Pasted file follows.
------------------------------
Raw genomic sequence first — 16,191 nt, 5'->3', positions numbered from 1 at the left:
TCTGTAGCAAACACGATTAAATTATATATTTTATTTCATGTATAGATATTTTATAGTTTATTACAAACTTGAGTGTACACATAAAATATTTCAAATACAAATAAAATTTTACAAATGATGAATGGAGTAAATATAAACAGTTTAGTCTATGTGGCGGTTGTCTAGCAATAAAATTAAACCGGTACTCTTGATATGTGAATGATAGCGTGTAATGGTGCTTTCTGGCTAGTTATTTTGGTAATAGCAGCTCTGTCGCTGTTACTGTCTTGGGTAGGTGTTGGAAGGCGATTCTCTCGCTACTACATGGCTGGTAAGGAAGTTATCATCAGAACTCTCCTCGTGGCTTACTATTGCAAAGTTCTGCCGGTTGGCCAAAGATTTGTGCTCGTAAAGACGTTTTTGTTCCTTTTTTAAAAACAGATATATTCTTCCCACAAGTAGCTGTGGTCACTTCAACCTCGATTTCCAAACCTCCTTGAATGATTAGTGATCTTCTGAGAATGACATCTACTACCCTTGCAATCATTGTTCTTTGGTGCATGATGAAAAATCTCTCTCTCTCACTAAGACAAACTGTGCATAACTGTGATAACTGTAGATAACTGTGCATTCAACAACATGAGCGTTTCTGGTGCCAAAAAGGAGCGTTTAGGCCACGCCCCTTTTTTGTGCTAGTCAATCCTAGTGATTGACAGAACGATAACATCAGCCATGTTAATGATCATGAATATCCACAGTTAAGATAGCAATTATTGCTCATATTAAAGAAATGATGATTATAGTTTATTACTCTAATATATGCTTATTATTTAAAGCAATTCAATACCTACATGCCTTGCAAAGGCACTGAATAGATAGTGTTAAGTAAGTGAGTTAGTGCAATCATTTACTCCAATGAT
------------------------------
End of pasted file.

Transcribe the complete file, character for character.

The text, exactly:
Raw genomic sequence first — 16,191 nt, 5'->3', positions numbered from 1 at the left:
TCTGTAGCAAACACGATTAAATTATATATTTTATTTCATGTATAGATATTTTATAGTTTATTACAAACTTGAGTGTACACATAAAATATTTCAAATACAAATAAAATTTTACAAATGATGAATGGAGTAAATATAAACAGTTTAGTCTATGTGGCGGTTGTCTAGCAATAAAATTAAACCGGTACTCTTGATATGTGAATGATAGCGTGTAATGGTGCTTTCTGGCTAGTTATTTTGGTAATAGCAGCTCTGTCGCTGTTACTGTCTTGGGTAGGTGTTGGAAGGCGATTCTCTCGCTACTACATGGCTGGTAAGGAAGTTATCATCAGAACTCTCCTCGTGGCTTACTATTGCAAAGTTCTGCCGGTTGGCCAAAGATTTGTGCTCGTAAAGACGTTTTTGTTCCTTTTTTAAAAACAGATATATTCTTCCCACAAGTAGCTGTGGTCACTTCAACCTCGATTTCCAAACCTCCTTGAATGATTAGTGATCTTCTGAGAATGACATCTACTACCCTTGCAATCATTGTTCTTTGGTGCATGATGAAAAATCTCTCTCTCTCACTAAGACAAACTGTGCATAACTGTGATAACTGTAGATAACTGTGCATTCAACAACATGAGCGTTTCTGGTGCCAAAAAGGAGCGTTTAGGCCACGCCCCTTTTTTGTGCTAGTCAATCCTAGTGATTGACAGAACGATAACATCAGCCATGTTAATGATCATGAATATCCACAGTTAAGATAGCAATTATTGCTCATATTAAAGAAATGATGATTATAGTTTATTACTCTAATATATGCTTATTATTTAAAGCAATTCAATACCTACATGCCTTGCAAAGGCACTGAATAGATAGTGTTAAGTAAGTGAGTTAGTGCAATCATTTACTCCAATGAT